The reference group for these analyses, never regular users, included people who had some mobile phone use but never as much as one call a week on average for ≥6 months (~32% of meningioma and 26% of glioma cases, and 30% of meningioma and 26% of glioma controls) and people who had never used a mobile phone (~11% of meningioma and 9% of glioma cases, and 8% of meningioma and 6% of glioma controls). These percentages are approximate because never use and never regular use were defined at different dates; the reference date and the date of interview, respectively. We are not able to determine whether inclusion of subjects with some occasional mobile phone use in the reference group had a material effect on our results because this difference in definition dates prevented us from distinguishing participants with only occasional use from those with no use at all at their reference dates. Moreover, because numbers of never users at the date of interview were small, particularly in certain age- and gender-specific sub-groups (such as young men), never users were not a suitable reference group for this analysis.

All analyses were adjusted for educational level; an a priori decision had been made to adjust for it as a surrogate for socio-economic status (SES). Creation of consistent educational levels across the 13 countries is described elsewhere.[26] In practice, this adjustment had little impact on OR estimates, changing their values by ≤2% in most instances and in all cases by <5%. Using a 10% change-in-estimate criterion for confounding,[28] no other covariate among those collected (see list above) was included in the main analyses. The interval between the start date of interviews in the study centre and the date of each subject's interview was modelled by fitting the interaction of this interval with study centre.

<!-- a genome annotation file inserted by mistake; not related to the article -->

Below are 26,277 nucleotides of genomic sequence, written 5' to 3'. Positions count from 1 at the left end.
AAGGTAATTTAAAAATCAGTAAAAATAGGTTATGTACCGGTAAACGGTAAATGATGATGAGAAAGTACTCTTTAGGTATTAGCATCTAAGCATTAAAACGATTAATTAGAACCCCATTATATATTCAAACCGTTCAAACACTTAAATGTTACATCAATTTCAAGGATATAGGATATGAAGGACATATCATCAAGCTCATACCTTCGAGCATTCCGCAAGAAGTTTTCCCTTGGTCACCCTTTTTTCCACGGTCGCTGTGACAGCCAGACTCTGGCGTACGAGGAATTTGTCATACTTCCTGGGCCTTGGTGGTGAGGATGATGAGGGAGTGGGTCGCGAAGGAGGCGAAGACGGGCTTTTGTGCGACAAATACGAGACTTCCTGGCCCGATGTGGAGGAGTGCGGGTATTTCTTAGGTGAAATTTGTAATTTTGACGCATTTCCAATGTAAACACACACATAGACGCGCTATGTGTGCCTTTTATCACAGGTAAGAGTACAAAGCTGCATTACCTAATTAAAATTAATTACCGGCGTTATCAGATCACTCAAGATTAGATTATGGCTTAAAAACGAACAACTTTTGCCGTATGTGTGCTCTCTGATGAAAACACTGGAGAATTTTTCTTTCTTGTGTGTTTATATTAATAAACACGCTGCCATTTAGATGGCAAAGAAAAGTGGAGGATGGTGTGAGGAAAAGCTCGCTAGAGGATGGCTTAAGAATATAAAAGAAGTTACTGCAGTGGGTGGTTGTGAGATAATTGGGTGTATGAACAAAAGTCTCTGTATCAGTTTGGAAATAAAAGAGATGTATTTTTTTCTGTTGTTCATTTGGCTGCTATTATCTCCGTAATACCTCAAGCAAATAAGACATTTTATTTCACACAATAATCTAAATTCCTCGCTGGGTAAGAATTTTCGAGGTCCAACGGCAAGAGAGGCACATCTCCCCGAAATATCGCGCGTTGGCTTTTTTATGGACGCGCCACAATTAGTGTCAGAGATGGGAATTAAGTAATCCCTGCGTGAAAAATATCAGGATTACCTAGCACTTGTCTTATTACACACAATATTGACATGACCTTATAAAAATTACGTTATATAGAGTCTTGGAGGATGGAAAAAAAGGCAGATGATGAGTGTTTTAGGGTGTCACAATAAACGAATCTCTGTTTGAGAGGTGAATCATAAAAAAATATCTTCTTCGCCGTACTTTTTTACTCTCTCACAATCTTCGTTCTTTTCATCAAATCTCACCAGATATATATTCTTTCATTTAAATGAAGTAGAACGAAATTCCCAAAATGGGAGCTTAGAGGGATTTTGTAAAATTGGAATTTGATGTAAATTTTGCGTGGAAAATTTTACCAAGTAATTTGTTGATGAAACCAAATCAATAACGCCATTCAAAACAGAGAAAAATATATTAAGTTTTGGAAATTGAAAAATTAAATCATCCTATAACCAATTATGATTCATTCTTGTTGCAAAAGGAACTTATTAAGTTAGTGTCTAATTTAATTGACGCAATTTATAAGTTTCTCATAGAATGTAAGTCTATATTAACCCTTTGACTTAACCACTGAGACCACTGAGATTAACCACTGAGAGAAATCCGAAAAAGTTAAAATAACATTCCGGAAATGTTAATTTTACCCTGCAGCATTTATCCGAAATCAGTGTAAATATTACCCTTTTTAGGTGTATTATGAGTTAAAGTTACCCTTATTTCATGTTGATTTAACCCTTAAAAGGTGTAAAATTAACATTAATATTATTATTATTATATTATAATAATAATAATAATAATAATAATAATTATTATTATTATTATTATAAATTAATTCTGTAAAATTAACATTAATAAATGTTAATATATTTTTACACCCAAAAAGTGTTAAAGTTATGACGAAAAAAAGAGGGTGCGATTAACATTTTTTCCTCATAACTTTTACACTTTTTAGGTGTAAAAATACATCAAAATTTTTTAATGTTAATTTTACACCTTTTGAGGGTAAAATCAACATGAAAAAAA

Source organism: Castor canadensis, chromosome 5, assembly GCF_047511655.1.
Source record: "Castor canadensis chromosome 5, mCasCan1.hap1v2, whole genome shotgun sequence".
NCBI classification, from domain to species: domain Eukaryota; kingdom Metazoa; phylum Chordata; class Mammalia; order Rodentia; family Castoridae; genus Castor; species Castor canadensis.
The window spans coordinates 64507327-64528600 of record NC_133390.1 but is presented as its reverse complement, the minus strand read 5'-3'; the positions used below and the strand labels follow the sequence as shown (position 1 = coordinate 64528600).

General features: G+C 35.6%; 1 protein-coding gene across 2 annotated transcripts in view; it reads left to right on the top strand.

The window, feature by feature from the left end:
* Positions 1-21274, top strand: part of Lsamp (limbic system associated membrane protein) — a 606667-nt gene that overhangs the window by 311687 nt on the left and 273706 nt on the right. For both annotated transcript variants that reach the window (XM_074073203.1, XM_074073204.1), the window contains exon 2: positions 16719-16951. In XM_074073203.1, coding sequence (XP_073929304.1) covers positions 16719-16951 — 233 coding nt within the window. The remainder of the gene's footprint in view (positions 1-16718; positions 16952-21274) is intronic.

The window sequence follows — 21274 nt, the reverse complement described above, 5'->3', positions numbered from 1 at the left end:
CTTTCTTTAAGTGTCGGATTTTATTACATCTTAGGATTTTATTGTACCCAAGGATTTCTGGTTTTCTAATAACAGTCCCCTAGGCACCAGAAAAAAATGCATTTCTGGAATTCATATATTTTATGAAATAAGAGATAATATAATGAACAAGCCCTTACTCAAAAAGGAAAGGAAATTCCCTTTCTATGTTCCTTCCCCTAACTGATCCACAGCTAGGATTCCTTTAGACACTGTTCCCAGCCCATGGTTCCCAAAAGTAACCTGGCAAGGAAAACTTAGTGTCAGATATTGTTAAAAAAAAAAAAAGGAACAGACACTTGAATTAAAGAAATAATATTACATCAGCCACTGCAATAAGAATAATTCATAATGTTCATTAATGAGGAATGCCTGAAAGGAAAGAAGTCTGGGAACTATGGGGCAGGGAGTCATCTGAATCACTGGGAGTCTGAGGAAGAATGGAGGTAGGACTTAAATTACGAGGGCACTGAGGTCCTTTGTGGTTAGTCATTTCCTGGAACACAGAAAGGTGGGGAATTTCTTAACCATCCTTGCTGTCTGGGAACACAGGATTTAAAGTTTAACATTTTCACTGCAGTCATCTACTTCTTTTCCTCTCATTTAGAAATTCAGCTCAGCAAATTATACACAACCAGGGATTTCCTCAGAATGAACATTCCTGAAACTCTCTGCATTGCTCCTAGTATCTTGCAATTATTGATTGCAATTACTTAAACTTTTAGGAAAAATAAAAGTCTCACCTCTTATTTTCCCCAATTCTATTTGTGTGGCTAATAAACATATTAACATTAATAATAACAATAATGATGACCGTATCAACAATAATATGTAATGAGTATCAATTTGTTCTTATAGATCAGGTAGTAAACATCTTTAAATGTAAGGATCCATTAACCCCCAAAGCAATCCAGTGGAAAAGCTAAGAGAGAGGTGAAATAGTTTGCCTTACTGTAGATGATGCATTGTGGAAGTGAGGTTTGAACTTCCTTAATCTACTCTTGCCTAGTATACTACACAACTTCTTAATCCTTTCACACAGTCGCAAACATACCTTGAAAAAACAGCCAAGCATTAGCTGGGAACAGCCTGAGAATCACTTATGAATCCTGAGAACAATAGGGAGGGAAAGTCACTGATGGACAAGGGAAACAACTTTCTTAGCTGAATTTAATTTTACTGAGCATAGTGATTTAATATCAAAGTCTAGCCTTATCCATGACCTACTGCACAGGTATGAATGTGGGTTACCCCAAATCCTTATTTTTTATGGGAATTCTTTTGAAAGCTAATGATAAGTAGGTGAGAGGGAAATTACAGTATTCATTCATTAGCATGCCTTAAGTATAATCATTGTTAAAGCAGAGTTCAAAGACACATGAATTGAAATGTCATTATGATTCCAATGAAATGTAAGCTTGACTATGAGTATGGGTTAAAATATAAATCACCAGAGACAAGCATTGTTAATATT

A common protocol was applied to impute missing data for cases and controls.[26] The study questionnaire allowed ranges to be given instead of exact answers to a number of questions, including number and duration of calls and dates of start and end of mobile phone use; in such instances, the main analyses in this article were based on the mid-point of the reported range.

Because absorption of RF energy from mobile phones is highly localized,[29] three different types of analyses were conducted to account for tumour location. First, analyses were conducted by the anatomical lobe of the brain in which the tumour occurred. Secondly, separate analyses were conducted for the subjects who reported using the mobile phone mainly on one or the other side of the head, and the preferred side was compared with the side on which the tumour occurred. For this, each control was assigned the location of the tumour of his or her matched case. Exposure was considered to be ipsilateral if the phone was used predominantly on the same side as the tumour or on both sides of the head, and contralateral if used mainly on the side of the head opposite to the tumour. Laterality was not assigned if the tumour was reported to be centrally located (i.e. it crossed the midline of the brain); these cases were excluded from laterality analyses. Thirdly, case–case analyses were carried out on the concordance between tumour side and laterality of phone use using the method proposed by Inskip and collaborators.[18]

Sensitivity Analyses

To complement these primary analyses, we undertook sensitivity analyses to try to determine whether any of the following might have biased the results: (i) any study centre; (ii) required mention of mobile phones in the introductory letter to subjects in some centres; (iii) centres with a hospital-based design or particularly low participation rates; (iv) respondents whose interviews were considered by the interviewer to be of poor quality; (v) subjects for whom proxies provided the responses or a telephone interview was given; (vi) interviewers who had little experience or who had unbalanced case to control workloads; (vii) difference between the interview dates of cases and their matched controls (on average, each control was interviewed 3 months later than its matched case[26] and mobile phone use was increasing rapidly during the study period); (viii) subject's choice between two ways of responding to call time questions (time per day, week or month, or time per call); (ix) subjects who reported implausibly high amounts of mobile phone use (by excluding them or by retaining them and truncating their use at a specific lower value when they reported a higher one); (x) method of calculating accumulated call time; (xi) use of matching and conditional analysis; (xii) the choice of a particular imputation algorithm; and (xiii) adjustment for possible confounders.